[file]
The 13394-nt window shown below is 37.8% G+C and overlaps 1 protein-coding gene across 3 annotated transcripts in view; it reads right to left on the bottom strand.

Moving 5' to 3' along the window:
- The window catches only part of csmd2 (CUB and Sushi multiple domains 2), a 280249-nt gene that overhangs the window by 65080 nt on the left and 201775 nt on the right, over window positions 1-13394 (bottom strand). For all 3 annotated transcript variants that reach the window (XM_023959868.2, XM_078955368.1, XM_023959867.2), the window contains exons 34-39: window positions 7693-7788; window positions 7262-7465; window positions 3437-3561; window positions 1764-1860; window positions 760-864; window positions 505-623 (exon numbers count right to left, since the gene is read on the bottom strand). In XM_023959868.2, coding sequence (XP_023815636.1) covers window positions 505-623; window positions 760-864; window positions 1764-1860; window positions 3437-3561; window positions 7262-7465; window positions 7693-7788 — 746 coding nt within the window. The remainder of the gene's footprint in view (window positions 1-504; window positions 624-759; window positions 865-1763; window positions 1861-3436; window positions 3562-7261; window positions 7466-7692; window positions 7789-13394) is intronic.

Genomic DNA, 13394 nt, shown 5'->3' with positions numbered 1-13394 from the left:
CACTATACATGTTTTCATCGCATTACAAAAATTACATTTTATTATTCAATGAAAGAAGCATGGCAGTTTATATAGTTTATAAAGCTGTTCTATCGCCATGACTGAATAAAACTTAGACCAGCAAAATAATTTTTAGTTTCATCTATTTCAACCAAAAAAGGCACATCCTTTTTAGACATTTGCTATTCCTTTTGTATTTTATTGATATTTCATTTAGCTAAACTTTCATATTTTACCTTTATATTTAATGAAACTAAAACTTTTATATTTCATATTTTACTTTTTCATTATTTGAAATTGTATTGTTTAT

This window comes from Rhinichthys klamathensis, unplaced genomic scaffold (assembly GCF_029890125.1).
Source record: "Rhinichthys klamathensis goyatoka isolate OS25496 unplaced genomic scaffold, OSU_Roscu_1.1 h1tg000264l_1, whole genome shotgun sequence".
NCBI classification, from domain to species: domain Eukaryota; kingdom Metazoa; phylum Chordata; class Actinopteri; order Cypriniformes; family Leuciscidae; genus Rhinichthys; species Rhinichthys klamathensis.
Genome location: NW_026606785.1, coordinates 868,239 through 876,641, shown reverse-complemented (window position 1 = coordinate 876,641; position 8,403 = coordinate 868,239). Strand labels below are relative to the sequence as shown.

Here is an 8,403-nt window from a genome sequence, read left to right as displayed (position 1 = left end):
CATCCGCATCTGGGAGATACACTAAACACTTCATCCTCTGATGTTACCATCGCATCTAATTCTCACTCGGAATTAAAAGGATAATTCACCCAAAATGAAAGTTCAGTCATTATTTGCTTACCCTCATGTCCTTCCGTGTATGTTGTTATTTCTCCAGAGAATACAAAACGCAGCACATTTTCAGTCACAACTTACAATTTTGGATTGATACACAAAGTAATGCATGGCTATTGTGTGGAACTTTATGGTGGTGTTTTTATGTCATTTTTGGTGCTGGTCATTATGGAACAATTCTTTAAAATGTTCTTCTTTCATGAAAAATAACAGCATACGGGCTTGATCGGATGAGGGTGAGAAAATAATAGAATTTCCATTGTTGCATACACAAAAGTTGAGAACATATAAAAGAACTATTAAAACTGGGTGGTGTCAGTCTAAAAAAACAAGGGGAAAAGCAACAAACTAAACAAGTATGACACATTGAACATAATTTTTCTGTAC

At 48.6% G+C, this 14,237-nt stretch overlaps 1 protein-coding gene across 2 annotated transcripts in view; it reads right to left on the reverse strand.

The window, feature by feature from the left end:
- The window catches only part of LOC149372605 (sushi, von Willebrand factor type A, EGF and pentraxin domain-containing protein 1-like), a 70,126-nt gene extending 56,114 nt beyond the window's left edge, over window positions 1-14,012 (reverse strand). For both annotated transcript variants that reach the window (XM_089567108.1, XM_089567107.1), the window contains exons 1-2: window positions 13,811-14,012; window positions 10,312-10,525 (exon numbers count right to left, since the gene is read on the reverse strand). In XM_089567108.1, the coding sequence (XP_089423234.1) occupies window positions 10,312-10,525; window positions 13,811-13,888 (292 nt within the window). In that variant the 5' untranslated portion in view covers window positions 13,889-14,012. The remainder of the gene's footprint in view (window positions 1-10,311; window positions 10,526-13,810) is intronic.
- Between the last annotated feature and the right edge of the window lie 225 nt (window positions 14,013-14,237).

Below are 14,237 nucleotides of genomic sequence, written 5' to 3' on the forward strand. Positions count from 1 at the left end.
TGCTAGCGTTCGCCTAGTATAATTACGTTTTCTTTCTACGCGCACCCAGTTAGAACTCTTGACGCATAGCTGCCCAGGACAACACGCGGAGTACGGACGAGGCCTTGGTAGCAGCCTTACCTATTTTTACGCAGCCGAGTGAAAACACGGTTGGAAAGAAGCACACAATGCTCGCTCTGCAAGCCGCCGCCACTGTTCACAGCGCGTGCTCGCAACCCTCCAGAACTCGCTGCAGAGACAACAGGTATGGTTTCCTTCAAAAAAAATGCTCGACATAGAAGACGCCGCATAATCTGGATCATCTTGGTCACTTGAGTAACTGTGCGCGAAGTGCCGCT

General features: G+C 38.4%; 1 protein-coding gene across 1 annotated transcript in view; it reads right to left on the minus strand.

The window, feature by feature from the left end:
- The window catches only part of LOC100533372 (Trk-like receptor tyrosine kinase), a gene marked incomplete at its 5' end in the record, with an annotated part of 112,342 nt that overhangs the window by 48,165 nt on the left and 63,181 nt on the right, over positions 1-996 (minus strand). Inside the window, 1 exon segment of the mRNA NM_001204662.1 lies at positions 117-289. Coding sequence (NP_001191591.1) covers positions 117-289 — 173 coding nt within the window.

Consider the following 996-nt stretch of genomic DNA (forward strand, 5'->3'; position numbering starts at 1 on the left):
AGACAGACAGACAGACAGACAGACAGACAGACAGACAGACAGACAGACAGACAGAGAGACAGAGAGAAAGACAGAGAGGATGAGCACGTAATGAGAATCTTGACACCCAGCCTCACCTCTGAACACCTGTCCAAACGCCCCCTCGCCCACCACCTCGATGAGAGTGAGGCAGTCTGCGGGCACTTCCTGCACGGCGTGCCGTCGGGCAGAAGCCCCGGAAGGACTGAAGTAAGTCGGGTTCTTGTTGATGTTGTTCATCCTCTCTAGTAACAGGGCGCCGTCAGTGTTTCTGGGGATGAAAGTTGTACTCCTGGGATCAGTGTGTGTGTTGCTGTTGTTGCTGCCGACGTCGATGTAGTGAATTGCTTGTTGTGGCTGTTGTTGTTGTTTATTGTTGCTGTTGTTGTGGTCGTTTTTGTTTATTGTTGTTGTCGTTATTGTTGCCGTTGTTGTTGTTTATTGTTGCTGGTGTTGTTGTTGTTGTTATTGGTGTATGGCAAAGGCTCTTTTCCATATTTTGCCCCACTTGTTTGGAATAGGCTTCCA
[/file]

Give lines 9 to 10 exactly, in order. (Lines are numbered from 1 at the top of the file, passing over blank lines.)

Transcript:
Genome location: NW_026606785.1, coordinates 868,239 through 876,641, shown reverse-complemented (window position 1 = coordinate 876,641; position 8,403 = coordinate 868,239). Strand labels below are relative to the sequence as shown.

Here is an 8,403-nt window from a genome sequence, read left to right as displayed (position 1 = left end):